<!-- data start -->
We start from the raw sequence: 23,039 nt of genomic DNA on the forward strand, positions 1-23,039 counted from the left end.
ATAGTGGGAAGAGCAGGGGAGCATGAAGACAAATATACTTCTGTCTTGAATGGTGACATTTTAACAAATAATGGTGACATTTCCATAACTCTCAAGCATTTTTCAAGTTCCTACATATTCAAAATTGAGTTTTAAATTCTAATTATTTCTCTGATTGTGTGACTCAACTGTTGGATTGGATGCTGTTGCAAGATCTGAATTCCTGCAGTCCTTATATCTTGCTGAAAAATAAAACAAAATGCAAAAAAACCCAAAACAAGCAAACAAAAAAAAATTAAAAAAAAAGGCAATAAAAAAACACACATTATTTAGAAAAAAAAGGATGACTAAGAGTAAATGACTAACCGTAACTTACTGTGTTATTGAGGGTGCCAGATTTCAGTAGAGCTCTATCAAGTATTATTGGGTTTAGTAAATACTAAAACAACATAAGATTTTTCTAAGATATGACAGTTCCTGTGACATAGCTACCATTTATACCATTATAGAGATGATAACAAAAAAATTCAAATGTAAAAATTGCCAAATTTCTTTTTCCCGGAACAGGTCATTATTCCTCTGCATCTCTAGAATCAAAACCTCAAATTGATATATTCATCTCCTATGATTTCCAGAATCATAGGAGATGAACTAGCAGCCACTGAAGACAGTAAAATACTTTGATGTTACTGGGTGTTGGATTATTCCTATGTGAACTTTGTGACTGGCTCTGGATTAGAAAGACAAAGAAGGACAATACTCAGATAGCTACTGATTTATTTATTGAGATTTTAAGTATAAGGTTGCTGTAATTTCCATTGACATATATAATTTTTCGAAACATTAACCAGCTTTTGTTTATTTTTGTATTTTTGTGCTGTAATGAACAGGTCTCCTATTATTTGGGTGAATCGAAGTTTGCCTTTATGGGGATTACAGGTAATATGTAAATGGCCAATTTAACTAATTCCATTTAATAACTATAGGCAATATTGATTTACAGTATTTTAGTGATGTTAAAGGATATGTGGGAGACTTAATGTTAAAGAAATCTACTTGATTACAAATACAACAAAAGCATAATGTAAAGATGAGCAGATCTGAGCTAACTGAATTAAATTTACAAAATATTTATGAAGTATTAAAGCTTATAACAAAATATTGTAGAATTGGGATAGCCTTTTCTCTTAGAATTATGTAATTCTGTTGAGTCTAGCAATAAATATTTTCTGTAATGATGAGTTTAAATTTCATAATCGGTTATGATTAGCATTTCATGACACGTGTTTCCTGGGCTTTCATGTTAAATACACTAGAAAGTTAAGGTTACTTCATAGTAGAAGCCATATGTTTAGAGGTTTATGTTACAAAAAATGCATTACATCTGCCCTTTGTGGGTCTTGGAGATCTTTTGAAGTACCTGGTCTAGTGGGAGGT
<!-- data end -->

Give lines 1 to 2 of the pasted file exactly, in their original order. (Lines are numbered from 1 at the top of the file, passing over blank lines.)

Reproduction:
We start from the raw sequence: 23,039 nt of genomic DNA on the forward strand, positions 1-23,039 counted from the left end.
ATAGTGGGAAGAGCAGGGGAGCATGAAGACAAATATACTTCTGTCTTGAATGGTGACATTTTAACAAATAATGGTGACATTTCCATAACTCTCAAGCATTTTTCAAGTTCCTACATATTCAAAATTGAGTTTTAAATTCTAATTATTTCTCTGATTGTGTGACTCAACTGTTGGATTGGATGCTGTTGCAAGATCTGAATTCCTGCAGTCCTTATATCTTGCTGAAAAATAAAACAAAATGCAAAAAAACCCAAAACAAGCAAACAAAAAAAAATTAAAAAAAAAGGCAATAAAAAAACACACATTATTTAGAAAAAAAAGGATGACTAAGAGTAAATGACTAACCGTAACTTACTGTGTTATTGAGGGTGCCAGATTTCAGTAGAGCTCTATCAAGTATTATTGGGTTTAGTAAATACTAAAACAACATAAGATTTTTCTAAGATATGACAGTTCCTGTGACATAGCTACCATTTATACCATTATAGAGATGATAACAAAAAAATTCAAATGTAAAAATTGCCAAATTTCTTTTTCCCGGAACAGGTCATTATTCCTCTGCATCTCTAGAATCAAAACCTCAAATTGATATATTCATCTCCTATGATTTCCAGAATCATAGGAGATGAACTAGCAGCCACTGAAGACAGTAAAATACTTTGATGTTACTGGGTGTTGGATTATTCCTATGTGAACTTTGTGACTGGCTCTGGATTAGAAAGACAAAGAAGGACAATACTCAGATAGCTACTGATTTATTTATTGAGATTTTAAGTATAAGGTTGCTGTAATTTCCATTGACATATATAATTTTTCGAAACATTAACCAGCTTTTGTTTATTTTTGTATTTTTGTGCTGTAATGAACAGGTCTCCTATTATTTGGGTGAATCGAAGTTTGCCTTTATGGGGATTACAGGTAATATGTAAATGGCCAATTTAACTAATTCCATTTAATAACTATAGGCAATATTGATTTACAGTATTTTAGTGATGTTAAAGGATATGTGGGAGACTTAATGTTAAAGAAATCTACTTGATTACAAATACAACAAAAGCATAATGTAAAGATGAGCAGATCTGAGCTAACTGAATTAAATTTACAAAATATTTATGAAGTATTAAAGCTTATAACAAAATATTGTAGAATTGGGATAGCCTTTTCTCTTAGAATTATGTAATTCTGTTGAGTCTAGCAATAAATATTTTCTGTAATGATGAGTTTAAATTTCATAATCGGTTATGATTAGCATTTCATGACACGTGTTTCCTGGGCTTTCATGTTAAATACACTAGAAAGTTAAGGTTACTTCATAGTAGAAGCCATATGTTTAGAGGTTTATGTTACAAAAAATGCATTACATCTGCCCTTTGTGGGTCTTGGAGATCTTTTGAAGTACCTGGTCTAGTGGGAGGT